With a growing inequality in living standards that sees the wealthy flippant in their excess, the voices of those without are growing in number, clambering to be heard as the precious resources upon which their existence depends are depleted beyond repair at an alarming rate that cannot and will not be sustained. Nowhere are the effects of this dysfunctional relationship more evident than in Madagascar. This project is in direct response to the global cry to stop and take responsibility, seen through the dignified and vibrant people of south east Madagascar, in a cross-examination of the intricate ties that bind them to the earth.
For the Malagasy, everything that is needed to sustain human life comes directly from the earth. It is their food, their shelter, and more often than not their only source of income. And holding it all together in precarious balance, is an astoundingly depleted forest system.
Systematically plundered over the years by both external forces and the attempts of the island’s inhabitants to sustain their way of life, Madagascar’s forests now total less than 10% of their original status, existing in small, scattered fragments that are home to hundreds of endemic species, many of which are yet to be named or even discovered.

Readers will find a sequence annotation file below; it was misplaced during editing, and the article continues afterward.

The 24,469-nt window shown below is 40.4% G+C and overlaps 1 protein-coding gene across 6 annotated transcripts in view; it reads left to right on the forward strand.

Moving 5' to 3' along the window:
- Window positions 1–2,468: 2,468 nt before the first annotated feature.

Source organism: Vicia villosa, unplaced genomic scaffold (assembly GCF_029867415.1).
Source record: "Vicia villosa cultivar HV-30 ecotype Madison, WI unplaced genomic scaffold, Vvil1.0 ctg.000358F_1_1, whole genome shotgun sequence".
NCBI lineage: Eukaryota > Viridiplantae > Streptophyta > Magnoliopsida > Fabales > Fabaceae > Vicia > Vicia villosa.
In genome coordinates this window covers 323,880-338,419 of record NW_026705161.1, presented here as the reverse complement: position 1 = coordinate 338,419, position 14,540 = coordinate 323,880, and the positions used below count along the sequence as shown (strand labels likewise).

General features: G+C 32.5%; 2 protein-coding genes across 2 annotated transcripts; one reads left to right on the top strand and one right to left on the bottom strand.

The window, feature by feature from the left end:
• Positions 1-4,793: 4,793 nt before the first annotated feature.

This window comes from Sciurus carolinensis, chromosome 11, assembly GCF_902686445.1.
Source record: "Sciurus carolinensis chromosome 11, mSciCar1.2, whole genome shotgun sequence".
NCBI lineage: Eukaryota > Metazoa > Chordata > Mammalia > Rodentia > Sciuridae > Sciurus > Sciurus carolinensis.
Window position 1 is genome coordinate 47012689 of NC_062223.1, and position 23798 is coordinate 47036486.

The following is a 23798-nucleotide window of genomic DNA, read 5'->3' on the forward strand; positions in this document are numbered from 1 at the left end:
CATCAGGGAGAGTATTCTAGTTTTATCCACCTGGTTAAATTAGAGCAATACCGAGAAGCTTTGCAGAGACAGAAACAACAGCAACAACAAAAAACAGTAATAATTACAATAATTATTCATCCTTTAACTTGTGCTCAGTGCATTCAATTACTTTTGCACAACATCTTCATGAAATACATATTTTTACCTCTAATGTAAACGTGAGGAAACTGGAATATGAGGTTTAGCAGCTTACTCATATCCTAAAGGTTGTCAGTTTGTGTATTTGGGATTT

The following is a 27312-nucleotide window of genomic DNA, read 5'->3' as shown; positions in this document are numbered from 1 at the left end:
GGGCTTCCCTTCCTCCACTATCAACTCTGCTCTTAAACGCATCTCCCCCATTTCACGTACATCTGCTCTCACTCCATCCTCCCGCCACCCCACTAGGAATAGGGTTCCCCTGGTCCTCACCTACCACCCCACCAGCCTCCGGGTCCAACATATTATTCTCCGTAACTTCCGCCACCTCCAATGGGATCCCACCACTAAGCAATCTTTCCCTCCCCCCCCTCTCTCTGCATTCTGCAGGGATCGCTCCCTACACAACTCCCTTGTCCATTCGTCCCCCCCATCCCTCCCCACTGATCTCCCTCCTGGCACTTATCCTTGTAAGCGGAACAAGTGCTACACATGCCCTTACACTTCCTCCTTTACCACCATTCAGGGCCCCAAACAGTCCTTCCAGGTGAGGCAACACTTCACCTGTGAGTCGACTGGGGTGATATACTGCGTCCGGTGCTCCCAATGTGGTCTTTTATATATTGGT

It is these forest fragments that provide a livelihood to more than 70% of the island’s population, and despite recent conservation laws established to protect the forests, the people of Madagascar, caught in a cycle of grinding poverty that eradicates the luxury of free will, continue to risk fines and imprisonment in pursuit of their forest-based survival.
My work has always been predicated on preserving the dignity of my subjects, something the Malagasy have in abundance, and I found in Azafady an approach that very much mirrored my own. Within this selection of photographs you will see not only the problems that Madagascar faces, but the holistic and sensitive solutions that are being offered in response by agents like Azafady.
No longer in photo journalism is it sufficient to document only the challenges, rather we need to empower each other through examples such as these to show just how great the power of collective action can be, and answer the global cry to stop and take responsibility. My heart felt thanks goes out to Prix Pictet, Azafady, and the people of Madagascar for giving me the opportunity to do just that. May it also empower you to do the same.